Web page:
Why Latino Cancer Survivors in Miami and San Antonio?
Both Miami and San Antonio have majority Hispanic populations which represent broad diversity in regard to socioeconomic status, Hispanic country of origin and urban vs. rural communities. Sylvester’s catchment area is home to 6 million people, of whom 44% are Latino (including 44% Cubans, 18% South and 14% Central Americans, 10% Puerto Ricans, and 5% Mexicans). In contrast, the Mays’ region is home to 4.9 million people, of whom 69% are Latino and mostly Mexican Americans. Collectively, both regions represent diverse communities of cancer survivors.
How Will the ‘Avanzando Caminos’ Study Help Latino Cancer Survivors?
Dr. Ramirez and Dr. Penedo have a long history of tackling Latino cancer. Dr. Ramirez created and led the NCI-funded Redes En Acción national Latino cancer research network for 20 years. Dr. Penedo led one of the network’s regional sites for 10 years.
“Based on our Redes studies, we have learned the importance of understanding the different factors that impact Latino survivors compared to their peers, as these issues are so closely linked with the social determinants of health, genetics, and the Afro-Caribbean to European ancestry of Latinos,” Dr. Ramirez said.
The teams will now spend the next six years documenting and analyzing all aspects of the Hispanic/Latino cancer survivorship journey.
They will examine:
- Sociocultural and economic factors: acculturation, health literacy, access to care.
- Stress factors: chronic stress, discrimination, trauma.
- Psychosocial factors: emotions, family cohesion, social support.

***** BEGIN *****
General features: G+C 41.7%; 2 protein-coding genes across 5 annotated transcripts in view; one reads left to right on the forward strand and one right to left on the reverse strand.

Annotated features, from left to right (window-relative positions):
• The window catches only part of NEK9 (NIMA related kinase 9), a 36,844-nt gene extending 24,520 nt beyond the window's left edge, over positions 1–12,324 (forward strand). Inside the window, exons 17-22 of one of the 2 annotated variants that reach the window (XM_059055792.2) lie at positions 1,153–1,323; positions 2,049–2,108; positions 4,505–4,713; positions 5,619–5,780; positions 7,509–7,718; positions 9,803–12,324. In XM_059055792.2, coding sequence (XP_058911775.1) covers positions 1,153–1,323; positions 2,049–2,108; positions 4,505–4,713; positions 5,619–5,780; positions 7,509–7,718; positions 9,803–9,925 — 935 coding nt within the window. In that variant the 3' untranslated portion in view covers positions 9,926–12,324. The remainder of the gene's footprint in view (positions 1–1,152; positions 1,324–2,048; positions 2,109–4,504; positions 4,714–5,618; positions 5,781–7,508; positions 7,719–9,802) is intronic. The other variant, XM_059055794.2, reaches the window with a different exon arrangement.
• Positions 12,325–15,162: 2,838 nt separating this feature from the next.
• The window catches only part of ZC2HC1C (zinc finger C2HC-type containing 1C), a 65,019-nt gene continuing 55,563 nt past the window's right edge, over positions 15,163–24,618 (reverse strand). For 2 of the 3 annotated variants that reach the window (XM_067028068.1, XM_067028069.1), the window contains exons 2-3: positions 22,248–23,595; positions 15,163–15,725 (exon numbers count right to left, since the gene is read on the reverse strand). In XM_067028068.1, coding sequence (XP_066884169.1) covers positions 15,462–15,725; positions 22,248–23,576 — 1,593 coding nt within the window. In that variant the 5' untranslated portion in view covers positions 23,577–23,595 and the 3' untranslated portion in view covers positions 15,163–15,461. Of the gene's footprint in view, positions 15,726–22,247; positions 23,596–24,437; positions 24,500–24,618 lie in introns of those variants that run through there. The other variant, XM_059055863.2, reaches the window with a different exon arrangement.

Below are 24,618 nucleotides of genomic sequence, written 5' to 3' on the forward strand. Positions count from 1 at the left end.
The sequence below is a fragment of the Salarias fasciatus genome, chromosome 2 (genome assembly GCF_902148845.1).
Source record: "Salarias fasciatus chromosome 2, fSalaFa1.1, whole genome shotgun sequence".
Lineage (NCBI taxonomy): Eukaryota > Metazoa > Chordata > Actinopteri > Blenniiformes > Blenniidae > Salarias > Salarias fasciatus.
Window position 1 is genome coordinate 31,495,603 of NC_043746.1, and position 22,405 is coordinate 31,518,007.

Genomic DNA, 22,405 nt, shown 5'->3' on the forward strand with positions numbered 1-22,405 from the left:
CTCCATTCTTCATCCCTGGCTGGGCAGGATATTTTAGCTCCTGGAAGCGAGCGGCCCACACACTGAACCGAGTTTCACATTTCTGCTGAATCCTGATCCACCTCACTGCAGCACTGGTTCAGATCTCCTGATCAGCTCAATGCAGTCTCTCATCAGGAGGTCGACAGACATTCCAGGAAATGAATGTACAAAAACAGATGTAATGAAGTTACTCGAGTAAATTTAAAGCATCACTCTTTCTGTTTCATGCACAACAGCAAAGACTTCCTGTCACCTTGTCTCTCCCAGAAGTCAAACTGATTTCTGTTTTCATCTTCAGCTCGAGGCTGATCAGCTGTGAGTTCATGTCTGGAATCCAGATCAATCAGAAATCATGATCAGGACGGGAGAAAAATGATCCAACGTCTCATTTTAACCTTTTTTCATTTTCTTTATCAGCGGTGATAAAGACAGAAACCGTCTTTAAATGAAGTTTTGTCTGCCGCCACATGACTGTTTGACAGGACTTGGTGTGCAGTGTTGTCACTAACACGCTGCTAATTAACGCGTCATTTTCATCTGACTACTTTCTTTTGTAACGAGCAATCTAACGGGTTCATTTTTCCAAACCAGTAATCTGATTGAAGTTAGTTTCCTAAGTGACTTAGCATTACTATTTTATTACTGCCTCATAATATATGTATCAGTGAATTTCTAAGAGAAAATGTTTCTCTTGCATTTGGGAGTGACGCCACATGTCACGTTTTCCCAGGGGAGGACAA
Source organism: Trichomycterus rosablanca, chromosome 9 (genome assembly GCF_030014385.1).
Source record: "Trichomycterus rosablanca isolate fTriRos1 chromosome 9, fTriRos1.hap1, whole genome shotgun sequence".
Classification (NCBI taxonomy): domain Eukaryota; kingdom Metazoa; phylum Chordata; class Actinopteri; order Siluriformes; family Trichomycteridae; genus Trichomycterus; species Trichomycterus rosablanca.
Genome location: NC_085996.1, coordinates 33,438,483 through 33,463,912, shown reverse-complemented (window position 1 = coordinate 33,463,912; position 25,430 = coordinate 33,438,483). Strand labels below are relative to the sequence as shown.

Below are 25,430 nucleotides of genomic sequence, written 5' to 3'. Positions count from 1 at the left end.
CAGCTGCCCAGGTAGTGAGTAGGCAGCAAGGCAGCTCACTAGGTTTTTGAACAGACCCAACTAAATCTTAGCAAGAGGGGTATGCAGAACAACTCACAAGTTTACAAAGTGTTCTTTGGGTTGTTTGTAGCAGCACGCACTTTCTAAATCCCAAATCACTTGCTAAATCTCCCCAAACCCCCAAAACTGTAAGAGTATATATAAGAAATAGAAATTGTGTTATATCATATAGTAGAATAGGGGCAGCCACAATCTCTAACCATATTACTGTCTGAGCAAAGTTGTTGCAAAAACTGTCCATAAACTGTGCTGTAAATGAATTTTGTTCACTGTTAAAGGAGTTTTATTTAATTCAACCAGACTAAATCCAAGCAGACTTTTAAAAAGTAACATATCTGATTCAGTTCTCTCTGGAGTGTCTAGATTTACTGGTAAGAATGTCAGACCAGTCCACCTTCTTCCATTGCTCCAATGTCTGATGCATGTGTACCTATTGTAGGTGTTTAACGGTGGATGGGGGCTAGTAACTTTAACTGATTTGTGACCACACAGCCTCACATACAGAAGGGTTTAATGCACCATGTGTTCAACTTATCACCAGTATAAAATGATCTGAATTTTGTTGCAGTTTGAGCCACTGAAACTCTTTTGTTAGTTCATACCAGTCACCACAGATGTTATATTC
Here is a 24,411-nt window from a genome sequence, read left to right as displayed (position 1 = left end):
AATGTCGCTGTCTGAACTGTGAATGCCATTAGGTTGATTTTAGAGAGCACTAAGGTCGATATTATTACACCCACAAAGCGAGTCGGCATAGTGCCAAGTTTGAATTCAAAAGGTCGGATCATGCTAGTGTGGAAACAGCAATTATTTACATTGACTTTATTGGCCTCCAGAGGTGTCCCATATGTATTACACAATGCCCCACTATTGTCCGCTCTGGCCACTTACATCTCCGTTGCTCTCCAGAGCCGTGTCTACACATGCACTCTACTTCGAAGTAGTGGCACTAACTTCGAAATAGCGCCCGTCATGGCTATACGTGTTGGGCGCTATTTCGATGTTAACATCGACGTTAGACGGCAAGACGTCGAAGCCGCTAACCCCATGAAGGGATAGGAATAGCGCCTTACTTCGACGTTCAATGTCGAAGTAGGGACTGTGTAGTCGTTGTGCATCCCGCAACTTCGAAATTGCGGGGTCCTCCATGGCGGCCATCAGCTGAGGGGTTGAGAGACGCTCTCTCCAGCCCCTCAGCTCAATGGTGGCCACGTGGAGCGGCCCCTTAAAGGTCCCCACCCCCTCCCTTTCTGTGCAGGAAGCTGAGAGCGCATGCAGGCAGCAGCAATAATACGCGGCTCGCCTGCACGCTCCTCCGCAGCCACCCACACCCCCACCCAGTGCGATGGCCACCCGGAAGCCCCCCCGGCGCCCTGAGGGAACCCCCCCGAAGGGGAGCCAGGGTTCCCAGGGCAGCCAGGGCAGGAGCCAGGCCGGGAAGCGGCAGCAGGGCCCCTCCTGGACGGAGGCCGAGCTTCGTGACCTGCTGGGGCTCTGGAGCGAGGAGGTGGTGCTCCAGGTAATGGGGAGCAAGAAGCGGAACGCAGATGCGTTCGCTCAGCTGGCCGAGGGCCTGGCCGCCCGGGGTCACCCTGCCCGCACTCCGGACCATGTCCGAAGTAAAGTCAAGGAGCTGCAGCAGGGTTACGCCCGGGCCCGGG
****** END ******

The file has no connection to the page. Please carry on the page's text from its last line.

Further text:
- Lifestyle factors: diet, physical activity, substance use.
- Biological factors: cardiometabolic markers, genetic admixture, inflammatory gene expression.
- Demographic factors: age, gender, rural/urban location, Latino heritage.
- Medical factors: cancer type, stage, comorbidities.
“Until now, no national cohort study has comprehensively assessed and mapped the journey of this specific population,” Dr. Penedo said. “We expect Avanzando Caminos to provide novel, critically needed information to inform and guide cancer prevention efforts and identify modifiable psychosocial, behavioral, and biological mechanisms that may be targeted via interventions or clinical management to improve survivorship outcomes.”
For more information on the study, please call (305) 243-7777, or email email@example.com.
The Cancer Survivorship and Translational Behavioral Sciences Initiative (CS/TBSI) at Sylvester Comprehensive Cancer Center at the Miller School of Medicine brings together clinicians and scientists across multiple disciplines to foster exceptional and specialized cancer survivorship services, ensure implementation of evidence-based and state-of-the-art survivorship care, and conduct transformative research to reduce the burden of cancer and other chronic diseases in cancer survivors and their families. Visit the CS/TBSI at Cancer Survivorship at Sylvester.